New on Blu-ray
"The Witch" (Lionsgate DVD, $19.98; Blu-ray, $24.99; also available on VOD)
Calling writer-director Robert Eggers' "The Witch" one of the scariest movies in recent years may do the film a disservice, because this is a different kind of horror picture — more subtly creepy than the grabbier likes of "The Babadook" and "It Follows." Like those two recent genre champs, though, "The Witch" also functions as a clever allegory. Set in the backwoods of colonial America, the film follows one Puritan farming family as it descends into insanity and dissension after the youngest child is kidnapped by a creepy old lady. The story develops slowly, framed by lots of beautifully atmospheric images of rural life. But it gets more intense as it goes along, as Eggers examines how the pressure of fundamentalist religious belief widens the preexisting cracks in one band of believers. (Plus: There's an evil goat. And who doesn't like an evil goat?)
[Special features: Eggers commentary; featurette; Q&A]
"Hard Sell" (available May 20 on VOD)
Writer-director-producer Sean Nalaboff mixes a little "Risky Business," a little "Submarine," and a little "My Bodyguard" for his feature film debut "Hard Sell," which stars Skyler Gisondo as a socially awkward Long Island private school teen who befriends a runaway stripper played by Katrina Bowden, and then becomes more popular after he starts hiring her out to his classmates. The movie's sexual politics are a little screwy at times, but Nalaboff has a nice sense of character and place (this isn't a generic teen sex comedy, in other words), and he makes good use of Broadway star Kristin Chenoweth in a small role as the hero's mentally ill mother. "Hard Sell" is consistently surprising, and a solid new entry on the list of coming-of-age movies where a high schooler learns life-lessons from someone older.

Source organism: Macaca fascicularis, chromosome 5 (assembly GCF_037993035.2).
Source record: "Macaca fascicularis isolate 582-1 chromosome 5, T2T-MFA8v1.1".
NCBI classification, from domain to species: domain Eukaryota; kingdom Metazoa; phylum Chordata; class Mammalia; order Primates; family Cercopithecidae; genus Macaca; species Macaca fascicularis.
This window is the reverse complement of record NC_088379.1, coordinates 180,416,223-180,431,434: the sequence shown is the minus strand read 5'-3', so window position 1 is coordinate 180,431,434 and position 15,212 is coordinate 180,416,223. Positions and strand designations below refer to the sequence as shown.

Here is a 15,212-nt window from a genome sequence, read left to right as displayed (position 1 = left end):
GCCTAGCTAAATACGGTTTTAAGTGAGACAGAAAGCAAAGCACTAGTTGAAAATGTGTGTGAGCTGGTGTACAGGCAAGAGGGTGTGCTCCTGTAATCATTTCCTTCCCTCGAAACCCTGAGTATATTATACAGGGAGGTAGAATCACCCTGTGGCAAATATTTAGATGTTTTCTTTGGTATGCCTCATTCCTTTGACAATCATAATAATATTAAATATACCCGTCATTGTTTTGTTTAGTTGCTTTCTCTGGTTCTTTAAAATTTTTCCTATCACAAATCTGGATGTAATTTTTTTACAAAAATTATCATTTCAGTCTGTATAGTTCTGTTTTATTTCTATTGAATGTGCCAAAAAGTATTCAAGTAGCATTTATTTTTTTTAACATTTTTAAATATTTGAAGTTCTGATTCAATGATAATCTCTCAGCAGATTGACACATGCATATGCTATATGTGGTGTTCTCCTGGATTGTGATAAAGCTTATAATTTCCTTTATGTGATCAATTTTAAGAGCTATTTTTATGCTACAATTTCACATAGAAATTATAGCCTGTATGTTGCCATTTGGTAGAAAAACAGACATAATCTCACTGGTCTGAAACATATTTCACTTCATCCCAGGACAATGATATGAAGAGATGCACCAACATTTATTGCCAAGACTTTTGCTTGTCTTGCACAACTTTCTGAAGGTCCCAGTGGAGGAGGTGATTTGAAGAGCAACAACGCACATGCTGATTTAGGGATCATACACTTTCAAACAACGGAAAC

TV set of the week
"Orange Is the New Black: The Complete Third Season" (Lionsgate DVD, $34.98; Blu-ray, $34.97)
One of the shows that made Netflix a viable source for original programming remains just as addicting in its third season, even if the original premise — tracking a privileged young white woman's adventures in prison — has become less compelling than her diverse fellow inmates' many subplots. In a way, Season 3 of "Orange Is the New Black" may be a better fit for DVD and Blu-ray than for Netflix's binge-friendly format, because the series has increasingly become about smaller stories and character moments, rooted in the lives of some of society's most marginalized. It's better to savor each one, rather than rushing ahead.
[Special features: Featurettes; selected episode commentary tracks.]
For the record, 12:28 p.m. May 19: An earlier version of this post said that the "Orange Is the New Black: The Complete Third Season" DVD/Blu-ray had no special features.
From the archives
"The Films of Maurice Pialat: Volume 1" (Cohen, $39.98; Blu-ray, $49.98)
Never one of the most prolific directors in French cinema, Maurice Pialat was nonetheless among the most distinctive. The 10 feature films he made between 1968 and 1995 pointed the way toward a new approach to realism, using long takes that allowed scenes to meander until they found their point — right before Pialat leapt unceremoniously ahead to another moment in time. The Cohen Film Collection has launched a new series to bring some of the best of Pialat to features-packed DVDs and Blu-rays, and the line is off to an impressive start with a first volume that contains three key early films: 1974's "The Mouth Agape" (about a woman dying of cancer, surrounded by her not-always-loving family), 1978's "Graduate First" (about a group of teens dreading the end of their school years) and 1980's "Loulou" (with a young Isabelle Huppert and Gérard Depardieu as passionate lovers who have a tough time agreeing on anything, outside of the bedroom).
[Special features: Four hours of interviews and featurettes, including a Depardieu-narrated documentary about Pialat]
Three more to see